• “A publication must report fairly and accurately the outcome of an action”, “unless an agreed settlement states otherwise, or an agreed statement is published”.
2. Opportunity to reply
3. Privacy
  • Everyone has entitlement to respect for their private lives. In my opinion, this hugely applies to celebrities and I think it’s unfair when press invade their lives.
  • “Editors will be expected to justify intrusions into any individual’s private life without consent”.
  • “It is unacceptable to photograph individuals in private places without their consent. Note – Private places are public or private property where there is a reasonable expectation of privacy”.
4. Harassment
  • “Journalists must not engage in intimidation, harassment or persistent pursuit”. This is really important to me and I think everyone should follow this because it can bring the quality of people’s lives and their well being down. By harassing people as a journalist, it would also affect your reputation and the companies that you work for.
  • “They must not persist in questioning, telephoning, pursuing or photographing individuals once asked to desist; nor remain on their property when asked to leave and must not follow them. If requested, they must identify themselves and whom they represent”.
5. Intrusion into grief or shock
  • “In cases involving personal grief or shock, enquiries and approaches must be made with sympathy and discretion and publication handled sensitively. This should not restrict the right to report legal proceedings, such as inquests”. Not only is this point taking into account how you could affect others feelings, it helps journalists because they are more likely to get information if they are sympathetic.
  • “When reporting suicide, care should be taken to avoid excessive detail about the method used”. I think this point is really important because if you did go into detail about a suicide in the press, it could influence other suicides.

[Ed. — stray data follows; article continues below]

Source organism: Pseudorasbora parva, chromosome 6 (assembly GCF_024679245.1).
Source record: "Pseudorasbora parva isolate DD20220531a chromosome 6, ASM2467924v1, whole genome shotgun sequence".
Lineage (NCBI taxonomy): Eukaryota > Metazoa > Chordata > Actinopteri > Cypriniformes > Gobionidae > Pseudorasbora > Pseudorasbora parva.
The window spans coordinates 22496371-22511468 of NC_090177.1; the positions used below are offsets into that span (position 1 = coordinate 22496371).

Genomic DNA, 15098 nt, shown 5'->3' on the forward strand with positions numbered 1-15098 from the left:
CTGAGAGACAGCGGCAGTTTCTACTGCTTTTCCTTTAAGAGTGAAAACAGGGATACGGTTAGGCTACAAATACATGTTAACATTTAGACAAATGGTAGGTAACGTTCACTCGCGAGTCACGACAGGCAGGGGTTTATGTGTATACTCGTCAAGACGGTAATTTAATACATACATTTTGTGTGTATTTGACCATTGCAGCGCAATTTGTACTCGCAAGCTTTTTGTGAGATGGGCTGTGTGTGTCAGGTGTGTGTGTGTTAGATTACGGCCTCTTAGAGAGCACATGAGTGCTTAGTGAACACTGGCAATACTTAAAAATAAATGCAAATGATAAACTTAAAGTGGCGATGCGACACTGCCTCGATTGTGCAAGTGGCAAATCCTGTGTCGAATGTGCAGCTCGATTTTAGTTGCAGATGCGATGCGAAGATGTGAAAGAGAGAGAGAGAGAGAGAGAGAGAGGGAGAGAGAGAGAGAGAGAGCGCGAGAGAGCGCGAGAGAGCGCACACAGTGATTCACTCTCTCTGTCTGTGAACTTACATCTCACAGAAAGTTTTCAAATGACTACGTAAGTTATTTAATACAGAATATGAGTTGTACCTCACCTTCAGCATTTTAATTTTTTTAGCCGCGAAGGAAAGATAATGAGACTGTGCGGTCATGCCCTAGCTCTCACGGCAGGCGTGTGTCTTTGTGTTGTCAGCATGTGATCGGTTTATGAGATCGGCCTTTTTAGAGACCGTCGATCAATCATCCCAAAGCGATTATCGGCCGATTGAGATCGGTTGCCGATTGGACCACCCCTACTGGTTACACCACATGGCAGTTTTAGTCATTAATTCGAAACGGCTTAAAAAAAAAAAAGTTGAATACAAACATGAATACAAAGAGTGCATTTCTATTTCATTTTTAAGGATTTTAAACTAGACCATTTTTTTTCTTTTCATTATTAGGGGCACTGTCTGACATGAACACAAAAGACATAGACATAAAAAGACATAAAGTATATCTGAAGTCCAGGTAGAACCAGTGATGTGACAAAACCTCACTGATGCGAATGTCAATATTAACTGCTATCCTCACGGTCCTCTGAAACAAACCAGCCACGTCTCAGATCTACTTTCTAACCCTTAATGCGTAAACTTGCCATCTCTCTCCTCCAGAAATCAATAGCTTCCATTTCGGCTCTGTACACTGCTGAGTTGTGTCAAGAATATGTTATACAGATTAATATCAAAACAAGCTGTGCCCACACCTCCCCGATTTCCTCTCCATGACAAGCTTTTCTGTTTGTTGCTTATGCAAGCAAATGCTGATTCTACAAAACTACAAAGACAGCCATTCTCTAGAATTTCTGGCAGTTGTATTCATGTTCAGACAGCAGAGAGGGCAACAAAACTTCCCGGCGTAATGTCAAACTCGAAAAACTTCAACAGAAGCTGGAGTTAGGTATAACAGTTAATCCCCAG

6. Children
  • “Young people should be free to complete their time at school without unnecessary intrusion”.
  • “A child under 16 must not be interviewed or photographed on issues involving their own or another child’s welfare unless a custodial parent or similarly responsible adult consents”.
  • “Pupils must not be approached or photographed at school without the permission of the school authorities”.
  • “Minors must not be paid for material involving children’s welfare, nor parents or guardians for material about their children or wards, unless it is clearly in the child’s interest”.
  • “Editors must not use the fame, notoriety or position of a parent or guardian as sole justification for publishing details of a child’s private life”.
7. Children in sex cases
  • “The press must not, even if legally free to do so, identify children under 16 who are victims or witnesses in cases involving sex offences”. In all case reports, adults can be identified, the word ‘incest’ cannot be used and nothing should imply the relationship between the child and the accused. I believe it’s very important that victims don’t get identified because it would affect their quality of life, unless they ask to be identified so they can share their story.
8. Hospitals
  • “Journalists must identify themselves and obtain permission from a responsible executive before entering non-public areas of hospitals or similar institutions to pursue enquiries”.
  • “The restrictions on intruding into privacy are particularly relevant to enquiries about individuals in hospitals or similar institutions”.
9. Reporting of crime
  • “Relatives or friends of persons convicted or accused of crime should not generally be identified without their consent, unless they are genuinely relevant to the story”.